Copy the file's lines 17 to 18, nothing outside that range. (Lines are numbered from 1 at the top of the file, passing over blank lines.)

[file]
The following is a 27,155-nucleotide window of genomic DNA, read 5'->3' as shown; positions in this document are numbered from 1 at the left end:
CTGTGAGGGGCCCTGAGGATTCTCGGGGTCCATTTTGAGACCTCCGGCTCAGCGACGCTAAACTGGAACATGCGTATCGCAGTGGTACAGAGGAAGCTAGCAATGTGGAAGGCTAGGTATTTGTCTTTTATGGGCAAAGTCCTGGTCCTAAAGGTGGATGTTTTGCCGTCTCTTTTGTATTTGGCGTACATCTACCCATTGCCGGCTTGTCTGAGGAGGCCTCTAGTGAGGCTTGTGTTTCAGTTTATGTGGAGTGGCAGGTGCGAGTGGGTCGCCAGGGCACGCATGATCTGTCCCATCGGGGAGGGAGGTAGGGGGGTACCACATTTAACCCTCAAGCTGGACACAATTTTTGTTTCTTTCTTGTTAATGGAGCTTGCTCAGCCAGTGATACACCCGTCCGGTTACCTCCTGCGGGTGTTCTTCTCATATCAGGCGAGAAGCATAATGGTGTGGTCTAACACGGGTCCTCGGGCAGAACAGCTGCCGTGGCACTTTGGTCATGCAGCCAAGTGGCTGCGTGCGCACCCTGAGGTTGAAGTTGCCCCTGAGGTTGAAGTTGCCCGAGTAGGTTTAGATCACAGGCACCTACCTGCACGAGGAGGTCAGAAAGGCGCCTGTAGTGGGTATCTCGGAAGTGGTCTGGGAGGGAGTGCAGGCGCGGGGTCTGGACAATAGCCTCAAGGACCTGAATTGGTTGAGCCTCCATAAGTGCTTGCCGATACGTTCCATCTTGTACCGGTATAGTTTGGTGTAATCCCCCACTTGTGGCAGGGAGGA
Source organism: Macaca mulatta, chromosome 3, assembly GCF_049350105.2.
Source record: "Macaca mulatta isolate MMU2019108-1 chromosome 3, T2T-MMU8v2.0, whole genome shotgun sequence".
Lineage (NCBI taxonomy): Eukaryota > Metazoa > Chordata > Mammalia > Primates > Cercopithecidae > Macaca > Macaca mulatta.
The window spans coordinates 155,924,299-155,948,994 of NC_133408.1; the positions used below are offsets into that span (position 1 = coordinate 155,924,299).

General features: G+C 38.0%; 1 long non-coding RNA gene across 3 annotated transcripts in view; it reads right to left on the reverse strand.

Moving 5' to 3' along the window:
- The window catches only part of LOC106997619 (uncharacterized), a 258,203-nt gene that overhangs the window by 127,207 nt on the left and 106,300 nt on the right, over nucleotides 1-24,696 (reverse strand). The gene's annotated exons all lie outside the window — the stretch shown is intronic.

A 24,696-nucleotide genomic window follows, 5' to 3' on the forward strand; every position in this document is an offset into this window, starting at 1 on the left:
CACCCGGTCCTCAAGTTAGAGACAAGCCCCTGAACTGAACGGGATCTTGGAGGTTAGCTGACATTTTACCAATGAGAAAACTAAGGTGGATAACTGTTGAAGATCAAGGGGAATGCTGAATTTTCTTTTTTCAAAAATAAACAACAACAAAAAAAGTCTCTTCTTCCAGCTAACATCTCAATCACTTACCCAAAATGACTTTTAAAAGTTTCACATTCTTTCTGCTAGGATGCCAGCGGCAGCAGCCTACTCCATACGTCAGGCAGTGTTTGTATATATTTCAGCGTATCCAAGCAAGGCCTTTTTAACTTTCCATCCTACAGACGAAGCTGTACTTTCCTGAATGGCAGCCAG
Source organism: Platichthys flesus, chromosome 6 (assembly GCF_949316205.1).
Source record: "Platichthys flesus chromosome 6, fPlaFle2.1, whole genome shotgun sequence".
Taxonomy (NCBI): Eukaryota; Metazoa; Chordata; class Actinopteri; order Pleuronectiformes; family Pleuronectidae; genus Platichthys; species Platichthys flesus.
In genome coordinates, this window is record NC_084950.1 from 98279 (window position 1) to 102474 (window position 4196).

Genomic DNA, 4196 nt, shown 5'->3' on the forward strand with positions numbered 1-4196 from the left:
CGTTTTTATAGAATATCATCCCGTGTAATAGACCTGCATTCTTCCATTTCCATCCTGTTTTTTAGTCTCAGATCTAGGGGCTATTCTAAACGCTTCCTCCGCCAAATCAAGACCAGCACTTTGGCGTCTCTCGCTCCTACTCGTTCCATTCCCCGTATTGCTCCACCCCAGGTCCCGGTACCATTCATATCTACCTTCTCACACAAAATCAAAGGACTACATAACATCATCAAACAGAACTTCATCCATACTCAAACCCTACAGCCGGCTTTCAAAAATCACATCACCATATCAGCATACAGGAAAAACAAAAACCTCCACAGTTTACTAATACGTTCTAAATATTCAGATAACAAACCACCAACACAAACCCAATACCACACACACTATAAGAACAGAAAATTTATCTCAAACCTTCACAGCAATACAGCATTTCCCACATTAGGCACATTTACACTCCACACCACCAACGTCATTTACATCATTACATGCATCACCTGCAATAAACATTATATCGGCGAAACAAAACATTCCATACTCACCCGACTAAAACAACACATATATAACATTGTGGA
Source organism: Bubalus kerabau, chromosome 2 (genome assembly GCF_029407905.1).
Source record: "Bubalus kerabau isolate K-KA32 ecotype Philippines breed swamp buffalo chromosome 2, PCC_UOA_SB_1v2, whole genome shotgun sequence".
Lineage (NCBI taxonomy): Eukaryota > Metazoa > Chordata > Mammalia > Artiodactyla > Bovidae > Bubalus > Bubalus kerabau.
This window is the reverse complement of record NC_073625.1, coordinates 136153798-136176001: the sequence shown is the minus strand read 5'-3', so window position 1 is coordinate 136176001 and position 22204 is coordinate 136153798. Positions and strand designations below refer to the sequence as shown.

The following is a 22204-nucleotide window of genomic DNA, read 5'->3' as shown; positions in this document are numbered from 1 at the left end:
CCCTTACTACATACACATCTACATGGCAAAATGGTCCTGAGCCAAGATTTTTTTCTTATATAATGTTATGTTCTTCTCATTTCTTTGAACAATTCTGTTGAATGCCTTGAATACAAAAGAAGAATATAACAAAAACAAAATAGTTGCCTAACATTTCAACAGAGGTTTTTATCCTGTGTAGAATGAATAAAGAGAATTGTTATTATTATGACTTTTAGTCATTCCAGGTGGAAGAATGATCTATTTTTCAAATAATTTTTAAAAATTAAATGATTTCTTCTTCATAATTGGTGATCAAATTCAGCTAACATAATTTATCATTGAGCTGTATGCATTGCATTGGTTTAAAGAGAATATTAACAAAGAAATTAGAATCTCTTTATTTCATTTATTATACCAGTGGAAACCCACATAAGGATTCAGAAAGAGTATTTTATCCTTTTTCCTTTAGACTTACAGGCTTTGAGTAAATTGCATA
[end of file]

CGTTTTTATAGAATATCATCCCGTGTAATAGACCTGCATTCTTCCATTTCCATCCTGTTTTTTAGTCTCAGATCTAGGGGCTATTCTAAACGCTTCCTCCGCCAAATCAAGACCAGCACTTTGGCGTCTCTCGCTCCTACTCGTTCCATTCCCCGTATTGCTCCACCCCAGGTCCCGGTACCATTCATATCTACCTTCTCACACAAAATCAAAGGACTACATAACATCATCAAACAGAACTTCATCCATACTCAAACCCTACAGCCGGCTTTCAAAAATCACATCACCATATCAGCATACAGGAAAAACAAAAACCTCCACAGTTTACTAATACGTTCTAAATATTCAGATAACAAACCACCAACACAAACCCAATACCACACACACTATAAGAACAGAAAATTTATCTCAAACCTTCACAGCAATACAGCATTTCCCACATTAGGCACATTTACACTCCACACCACCAACGTCATTTACATCATTACATGCATCACCTGCAATAAACATTATATCGGCGAAACAAAACATTCCATACTCACCCGACTAAAACAACACATATATAACATTGTGGA
Source organism: Bubalus kerabau, chromosome 2 (genome assembly GCF_029407905.1).